The Legend of Zelda
I’ve completed playing the original The Legend of Zelda. Re-claiming the Triforce on the NES has long been on my list of shame.
Zelda is the greatest video game of all time. It was a game-changer. Everything previous to it was precursor. Everything afterward is an imitation. Zelda is the 2001 Space Odyssey of video games. This sounds a bit audacious, but after playing it, I can confirm it’s legitimate.
Recently, the magic of The Legend of Zelda has had a couple great examinations. Saving Zelda by Tevis Thompson reveals what made the original so special, and what the Zelda franchise has lost in its sequels. His essay is so well formed that it became the catalyst of a comic Second Quest which is to be published this fall.
Sequelitis - ZELDA: A Link to the Past vs. Ocarina of Time by Egoraptor is a comprehensive comparison of the NES, SNES, and N64 incarnations. He digs into game mechanics, environment and combat systems, and the trail of tropes the Zeldas have accumulated. It’s about Zelda in particular, but it’s great writing about all video games. It’s hilarious as well.
A puzzle is something you have all the information for. The only thing standing between you and the solution is your ability to put the pieces together in the right way. The satisfaction you obtain from solving a puzzle is from the Aha! moment. When the pieces fit, and you have only yourself to blame for it. …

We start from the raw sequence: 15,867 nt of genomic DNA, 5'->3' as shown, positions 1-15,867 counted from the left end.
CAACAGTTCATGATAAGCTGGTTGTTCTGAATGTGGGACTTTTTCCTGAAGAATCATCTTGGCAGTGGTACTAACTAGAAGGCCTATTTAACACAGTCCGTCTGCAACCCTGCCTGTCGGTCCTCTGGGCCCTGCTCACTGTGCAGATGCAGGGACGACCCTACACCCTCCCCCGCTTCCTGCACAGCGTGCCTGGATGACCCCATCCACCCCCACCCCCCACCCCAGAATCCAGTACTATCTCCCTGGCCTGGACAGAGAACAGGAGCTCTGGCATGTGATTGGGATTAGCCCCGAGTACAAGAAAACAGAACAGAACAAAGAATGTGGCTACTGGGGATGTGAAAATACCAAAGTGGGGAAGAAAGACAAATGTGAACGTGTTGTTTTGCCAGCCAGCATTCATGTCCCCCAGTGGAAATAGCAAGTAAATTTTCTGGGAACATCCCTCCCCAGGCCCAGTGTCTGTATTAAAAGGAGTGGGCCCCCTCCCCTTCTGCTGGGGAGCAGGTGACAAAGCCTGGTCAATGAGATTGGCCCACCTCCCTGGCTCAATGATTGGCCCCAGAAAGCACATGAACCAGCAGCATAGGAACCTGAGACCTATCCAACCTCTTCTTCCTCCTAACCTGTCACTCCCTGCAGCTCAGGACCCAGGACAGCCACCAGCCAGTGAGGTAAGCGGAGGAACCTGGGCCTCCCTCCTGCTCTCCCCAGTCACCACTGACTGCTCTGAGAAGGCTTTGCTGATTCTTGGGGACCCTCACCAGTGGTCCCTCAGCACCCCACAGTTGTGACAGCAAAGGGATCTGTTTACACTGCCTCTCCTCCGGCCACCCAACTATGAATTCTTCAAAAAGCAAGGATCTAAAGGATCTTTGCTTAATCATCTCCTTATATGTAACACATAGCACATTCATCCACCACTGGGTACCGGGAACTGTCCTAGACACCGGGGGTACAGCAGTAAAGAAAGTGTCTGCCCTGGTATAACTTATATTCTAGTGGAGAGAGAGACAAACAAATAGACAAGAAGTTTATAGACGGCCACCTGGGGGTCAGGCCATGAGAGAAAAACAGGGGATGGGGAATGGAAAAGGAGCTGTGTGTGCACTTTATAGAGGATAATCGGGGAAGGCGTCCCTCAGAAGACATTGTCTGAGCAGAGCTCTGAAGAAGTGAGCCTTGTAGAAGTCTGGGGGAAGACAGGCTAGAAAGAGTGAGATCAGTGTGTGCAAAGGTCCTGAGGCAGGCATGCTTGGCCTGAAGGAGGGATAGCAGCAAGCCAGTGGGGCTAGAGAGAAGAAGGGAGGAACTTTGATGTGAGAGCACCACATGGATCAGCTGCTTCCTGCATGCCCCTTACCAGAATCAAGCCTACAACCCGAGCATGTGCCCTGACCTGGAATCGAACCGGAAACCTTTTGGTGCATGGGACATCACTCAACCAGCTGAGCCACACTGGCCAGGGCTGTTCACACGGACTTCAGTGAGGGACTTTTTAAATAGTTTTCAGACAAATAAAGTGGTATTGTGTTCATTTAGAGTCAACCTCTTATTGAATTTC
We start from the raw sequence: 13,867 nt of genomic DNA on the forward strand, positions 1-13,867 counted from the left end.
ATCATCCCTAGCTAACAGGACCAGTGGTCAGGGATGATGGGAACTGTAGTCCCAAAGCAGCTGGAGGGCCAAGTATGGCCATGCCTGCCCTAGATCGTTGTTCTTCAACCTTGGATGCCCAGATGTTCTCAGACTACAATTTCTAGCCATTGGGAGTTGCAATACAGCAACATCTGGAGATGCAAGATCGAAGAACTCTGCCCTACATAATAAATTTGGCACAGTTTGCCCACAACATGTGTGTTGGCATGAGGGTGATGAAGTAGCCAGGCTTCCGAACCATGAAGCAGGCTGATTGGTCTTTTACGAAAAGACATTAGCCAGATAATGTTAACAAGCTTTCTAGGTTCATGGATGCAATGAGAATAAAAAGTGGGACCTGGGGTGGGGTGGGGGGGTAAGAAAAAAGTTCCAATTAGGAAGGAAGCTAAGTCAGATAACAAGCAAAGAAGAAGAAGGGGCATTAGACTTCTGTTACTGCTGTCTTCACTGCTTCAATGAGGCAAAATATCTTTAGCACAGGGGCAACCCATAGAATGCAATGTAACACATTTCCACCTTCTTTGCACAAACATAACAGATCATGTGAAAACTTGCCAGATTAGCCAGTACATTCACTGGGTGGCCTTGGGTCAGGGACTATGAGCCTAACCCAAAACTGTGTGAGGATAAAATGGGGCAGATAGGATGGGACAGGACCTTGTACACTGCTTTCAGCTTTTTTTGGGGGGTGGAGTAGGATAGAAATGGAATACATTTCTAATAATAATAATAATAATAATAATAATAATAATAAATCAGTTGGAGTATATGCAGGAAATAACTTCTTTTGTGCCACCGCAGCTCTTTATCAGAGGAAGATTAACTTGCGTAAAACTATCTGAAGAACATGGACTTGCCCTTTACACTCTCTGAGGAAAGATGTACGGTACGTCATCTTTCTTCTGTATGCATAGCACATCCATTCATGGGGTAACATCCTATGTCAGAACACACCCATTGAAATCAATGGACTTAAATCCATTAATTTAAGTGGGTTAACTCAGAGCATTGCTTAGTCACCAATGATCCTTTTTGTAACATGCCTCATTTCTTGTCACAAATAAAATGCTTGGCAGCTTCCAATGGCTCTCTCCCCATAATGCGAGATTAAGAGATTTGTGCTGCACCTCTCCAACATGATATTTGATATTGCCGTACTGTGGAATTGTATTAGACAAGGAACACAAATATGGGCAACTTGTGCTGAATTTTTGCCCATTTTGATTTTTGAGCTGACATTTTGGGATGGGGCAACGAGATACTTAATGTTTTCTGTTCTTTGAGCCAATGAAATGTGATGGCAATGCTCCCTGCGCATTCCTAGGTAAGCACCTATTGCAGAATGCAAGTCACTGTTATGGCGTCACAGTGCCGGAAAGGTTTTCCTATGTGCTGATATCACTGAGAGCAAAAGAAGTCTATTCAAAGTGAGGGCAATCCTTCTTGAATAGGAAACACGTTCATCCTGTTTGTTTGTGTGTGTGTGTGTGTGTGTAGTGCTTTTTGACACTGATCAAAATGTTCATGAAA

The satisfaction doesn’t come from the door opening, it comes from the puzzle itself.
Zelda is a great game because it is purely a game. You have a huge world. You can go anywhere you want. There are no directions, no clear objective, no rails to keep you on your path. Whether your succeed or fail, it is you who is responsible. You completely control your experience.
Playing Zelda, I found every little triumph to be rewarding. Finding a new dungeon, bombing to reveal a secret, defeating a boss. I felt clever for having solved the challenges myself.
Zelda is challenging. It took me around 15 hours to complete the quest. That’s a huge amount of gameplay for a game that’s 25 years old. I tried my best to play the game as if it were 1986, a time before the Internet and instant solutions a google away. Finding dungeons required exploration. Beating bosses required experimentation.
When I came upon a new challenge, I had the sense that it was solvable, that I had all the parts necessary to beat it. It was just up to my wits to figure it out and my ability to get it done. But, I did hit a couple walls, relent and turn to google for two tricky spots – finding a pathway in Dungeon 7, and finding the entrance to Dungeon 8. For both solutions, I felt cheap for not figuring it out for myself. The solutions weren’t obvious, but they were certainly reachable if I had held out a bit longer. I cheated myself out of the thrill of Zelda – playing the game for myself.
Zelda is genuine game fun. It has the ultimate element of gamification – the act of playing the game is the reward itself.